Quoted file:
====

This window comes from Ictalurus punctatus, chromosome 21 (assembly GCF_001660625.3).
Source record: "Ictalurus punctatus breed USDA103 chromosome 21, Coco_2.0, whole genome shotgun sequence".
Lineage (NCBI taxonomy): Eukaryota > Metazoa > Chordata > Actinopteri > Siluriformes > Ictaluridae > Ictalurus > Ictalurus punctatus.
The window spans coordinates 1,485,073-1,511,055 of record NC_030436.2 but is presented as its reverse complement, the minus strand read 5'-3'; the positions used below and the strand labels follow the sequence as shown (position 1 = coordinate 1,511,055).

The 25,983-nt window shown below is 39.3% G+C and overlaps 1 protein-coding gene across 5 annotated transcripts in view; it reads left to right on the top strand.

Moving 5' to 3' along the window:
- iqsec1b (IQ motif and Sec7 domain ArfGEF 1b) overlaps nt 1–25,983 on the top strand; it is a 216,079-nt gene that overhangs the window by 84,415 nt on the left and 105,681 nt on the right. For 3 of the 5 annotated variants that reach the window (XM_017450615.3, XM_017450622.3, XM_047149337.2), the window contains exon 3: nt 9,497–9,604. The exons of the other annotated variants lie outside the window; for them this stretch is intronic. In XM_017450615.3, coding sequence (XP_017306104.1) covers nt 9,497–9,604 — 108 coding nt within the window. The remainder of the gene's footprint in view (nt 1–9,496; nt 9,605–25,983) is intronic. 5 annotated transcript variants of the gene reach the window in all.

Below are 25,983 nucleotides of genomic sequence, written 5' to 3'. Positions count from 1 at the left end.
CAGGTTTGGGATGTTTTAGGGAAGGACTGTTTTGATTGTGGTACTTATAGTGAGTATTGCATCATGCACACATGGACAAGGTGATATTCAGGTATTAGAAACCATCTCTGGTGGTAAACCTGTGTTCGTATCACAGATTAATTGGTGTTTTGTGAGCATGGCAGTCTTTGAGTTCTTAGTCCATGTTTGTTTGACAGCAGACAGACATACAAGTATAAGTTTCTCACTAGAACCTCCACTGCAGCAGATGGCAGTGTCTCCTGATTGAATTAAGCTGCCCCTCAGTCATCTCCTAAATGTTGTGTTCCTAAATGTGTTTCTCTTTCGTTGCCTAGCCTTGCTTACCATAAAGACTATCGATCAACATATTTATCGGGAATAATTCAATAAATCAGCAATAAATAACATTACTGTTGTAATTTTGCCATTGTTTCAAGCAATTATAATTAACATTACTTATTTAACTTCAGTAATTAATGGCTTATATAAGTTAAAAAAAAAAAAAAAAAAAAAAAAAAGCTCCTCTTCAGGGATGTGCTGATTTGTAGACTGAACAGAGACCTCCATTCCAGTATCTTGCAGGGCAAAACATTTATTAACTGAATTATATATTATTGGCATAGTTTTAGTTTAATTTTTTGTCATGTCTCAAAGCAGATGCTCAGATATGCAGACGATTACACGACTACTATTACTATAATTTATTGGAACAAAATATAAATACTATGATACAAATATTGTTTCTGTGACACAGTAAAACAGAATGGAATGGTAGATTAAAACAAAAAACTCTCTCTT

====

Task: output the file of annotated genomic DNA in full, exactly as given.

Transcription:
This window comes from Ictalurus punctatus, chromosome 21 (assembly GCF_001660625.3).
Source record: "Ictalurus punctatus breed USDA103 chromosome 21, Coco_2.0, whole genome shotgun sequence".
Lineage (NCBI taxonomy): Eukaryota > Metazoa > Chordata > Actinopteri > Siluriformes > Ictaluridae > Ictalurus > Ictalurus punctatus.
The window spans coordinates 1,485,073-1,511,055 of record NC_030436.2 but is presented as its reverse complement, the minus strand read 5'-3'; the positions used below and the strand labels follow the sequence as shown (position 1 = coordinate 1,511,055).

The 25,983-nt window shown below is 39.3% G+C and overlaps 1 protein-coding gene across 5 annotated transcripts in view; it reads left to right on the top strand.

Moving 5' to 3' along the window:
- iqsec1b (IQ motif and Sec7 domain ArfGEF 1b) overlaps nt 1–25,983 on the top strand; it is a 216,079-nt gene that overhangs the window by 84,415 nt on the left and 105,681 nt on the right. For 3 of the 5 annotated variants that reach the window (XM_017450615.3, XM_017450622.3, XM_047149337.2), the window contains exon 3: nt 9,497–9,604. The exons of the other annotated variants lie outside the window; for them this stretch is intronic. In XM_017450615.3, coding sequence (XP_017306104.1) covers nt 9,497–9,604 — 108 coding nt within the window. The remainder of the gene's footprint in view (nt 1–9,496; nt 9,605–25,983) is intronic. 5 annotated transcript variants of the gene reach the window in all.

Below are 25,983 nucleotides of genomic sequence, written 5' to 3'. Positions count from 1 at the left end.
CAGGTTTGGGATGTTTTAGGGAAGGACTGTTTTGATTGTGGTACTTATAGTGAGTATTGCATCATGCACACATGGACAAGGTGATATTCAGGTATTAGAAACCATCTCTGGTGGTAAACCTGTGTTCGTATCACAGATTAATTGGTGTTTTGTGAGCATGGCAGTCTTTGAGTTCTTAGTCCATGTTTGTTTGACAGCAGACAGACATACAAGTATAAGTTTCTCACTAGAACCTCCACTGCAGCAGATGGCAGTGTCTCCTGATTGAATTAAGCTGCCCCTCAGTCATCTCCTAAATGTTGTGTTCCTAAATGTGTTTCTCTTTCGTTGCCTAGCCTTGCTTACCATAAAGACTATCGATCAACATATTTATCGGGAATAATTCAATAAATCAGCAATAAATAACATTACTGTTGTAATTTTGCCATTGTTTCAAGCAATTATAATTAACATTACTTATTTAACTTCAGTAATTAATGGCTTATATAAGTTAAAAAAAAAAAAAAAAAAAAAAAAAAGCTCCTCTTCAGGGATGTGCTGATTTGTAGACTGAACAGAGACCTCCATTCCAGTATCTTGCAGGGCAAAACATTTATTAACTGAATTATATATTATTGGCATAGTTTTAGTTTAATTTTTTGTCATGTCTCAAAGCAGATGCTCAGATATGCAGACGATTACACGACTACTATTACTATAATTTATTGGAACAAAATATAAATACTATGATACAAATATTGTTTCTGTGACACAGTAAAACAGAATGGAATGGTAGATTAAAACAAAAAACTCTCTCTT